Here is some code:
[code]Test is a room.
When play begins:
Let T be indexed text;
Now T is "the swarm of daggers (level 1) in the quartering room (where you currently are)
- the demon of rage (level 2) in the hall of the raging banshees (which lies up from here)";
Let P be indexed text;
let wrongP be indexed text;
Now P is “swarm of daggers <^\n>*where you currently are”;
Now wrongP is “swarm of daggers .*which lies up from here”;
showme whether or not T matches the regular expression P;
showme whether or not T matches the regular expression wrongP;[/code]
What I want is to match when “swarm of daggers” and “where you currently are” are on the same line. I thought P would do that, but it doesn’t match. But just to demonstrate why I can’t use a regular dot instead of the character exclusion class, I have wrongP, which matches something I don’t want to match.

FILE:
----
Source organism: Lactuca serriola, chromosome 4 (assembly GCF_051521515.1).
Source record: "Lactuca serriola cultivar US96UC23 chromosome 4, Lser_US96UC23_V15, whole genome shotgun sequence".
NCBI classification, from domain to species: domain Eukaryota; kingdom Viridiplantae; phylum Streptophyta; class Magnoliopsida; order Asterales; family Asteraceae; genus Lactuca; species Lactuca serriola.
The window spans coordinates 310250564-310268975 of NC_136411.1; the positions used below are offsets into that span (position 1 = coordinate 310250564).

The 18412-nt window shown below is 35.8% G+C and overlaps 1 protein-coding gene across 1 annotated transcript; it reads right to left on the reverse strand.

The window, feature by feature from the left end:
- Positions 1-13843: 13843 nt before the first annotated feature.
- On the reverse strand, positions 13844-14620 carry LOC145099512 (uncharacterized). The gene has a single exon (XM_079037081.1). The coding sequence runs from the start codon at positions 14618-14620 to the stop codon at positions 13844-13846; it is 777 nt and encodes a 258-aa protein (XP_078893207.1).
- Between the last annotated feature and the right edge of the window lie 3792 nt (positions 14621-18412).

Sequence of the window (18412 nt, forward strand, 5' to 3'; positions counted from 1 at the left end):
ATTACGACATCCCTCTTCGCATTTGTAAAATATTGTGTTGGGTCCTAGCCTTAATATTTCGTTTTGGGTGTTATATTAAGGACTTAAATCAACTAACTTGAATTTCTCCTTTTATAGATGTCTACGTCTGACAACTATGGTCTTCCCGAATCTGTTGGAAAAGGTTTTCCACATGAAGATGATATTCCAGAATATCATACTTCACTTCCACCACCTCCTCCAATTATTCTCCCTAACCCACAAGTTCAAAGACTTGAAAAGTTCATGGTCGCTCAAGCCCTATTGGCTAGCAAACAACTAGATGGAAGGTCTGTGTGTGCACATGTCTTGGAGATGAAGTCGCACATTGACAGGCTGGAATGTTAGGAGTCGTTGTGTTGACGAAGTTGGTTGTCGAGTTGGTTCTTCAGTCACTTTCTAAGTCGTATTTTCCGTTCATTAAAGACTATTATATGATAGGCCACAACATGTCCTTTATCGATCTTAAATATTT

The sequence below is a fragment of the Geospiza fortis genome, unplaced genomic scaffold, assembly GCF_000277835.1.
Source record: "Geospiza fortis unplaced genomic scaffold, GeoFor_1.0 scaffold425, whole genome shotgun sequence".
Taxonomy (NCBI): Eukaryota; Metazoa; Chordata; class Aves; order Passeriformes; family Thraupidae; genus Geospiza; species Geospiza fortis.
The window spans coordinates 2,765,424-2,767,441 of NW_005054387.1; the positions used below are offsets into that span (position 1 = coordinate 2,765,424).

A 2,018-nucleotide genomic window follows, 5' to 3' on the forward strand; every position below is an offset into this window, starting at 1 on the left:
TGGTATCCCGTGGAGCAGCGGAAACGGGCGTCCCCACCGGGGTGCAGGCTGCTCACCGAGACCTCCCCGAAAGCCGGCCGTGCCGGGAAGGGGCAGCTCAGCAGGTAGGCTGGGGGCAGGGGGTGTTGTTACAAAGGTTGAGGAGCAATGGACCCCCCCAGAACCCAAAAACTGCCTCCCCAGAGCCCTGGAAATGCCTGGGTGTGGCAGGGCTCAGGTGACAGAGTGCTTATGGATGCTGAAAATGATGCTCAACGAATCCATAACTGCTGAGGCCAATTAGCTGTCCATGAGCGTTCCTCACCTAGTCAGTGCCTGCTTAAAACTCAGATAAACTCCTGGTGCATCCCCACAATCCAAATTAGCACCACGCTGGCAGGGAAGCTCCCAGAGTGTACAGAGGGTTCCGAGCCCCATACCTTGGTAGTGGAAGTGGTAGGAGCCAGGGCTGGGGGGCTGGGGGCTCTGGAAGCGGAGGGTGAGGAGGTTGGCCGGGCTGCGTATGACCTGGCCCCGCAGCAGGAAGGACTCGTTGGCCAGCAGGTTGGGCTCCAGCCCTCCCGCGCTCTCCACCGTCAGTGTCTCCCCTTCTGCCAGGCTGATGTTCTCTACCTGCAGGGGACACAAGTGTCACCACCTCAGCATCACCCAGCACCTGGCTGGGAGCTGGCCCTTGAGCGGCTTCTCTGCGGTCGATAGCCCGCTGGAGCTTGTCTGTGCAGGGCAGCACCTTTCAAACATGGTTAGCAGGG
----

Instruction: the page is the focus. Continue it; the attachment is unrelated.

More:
Frustratingly, the manual has this to say about matching (not a newline):
As I have demonstrated, it does make sense to match \N (although I’ve never seen that used in any regular expression language)!
I figured out why this doesn’t work: The expression <^\n> matches any character other than “” and “n”, rather than anything that is not a newline. So how can I actually match (not a newline)?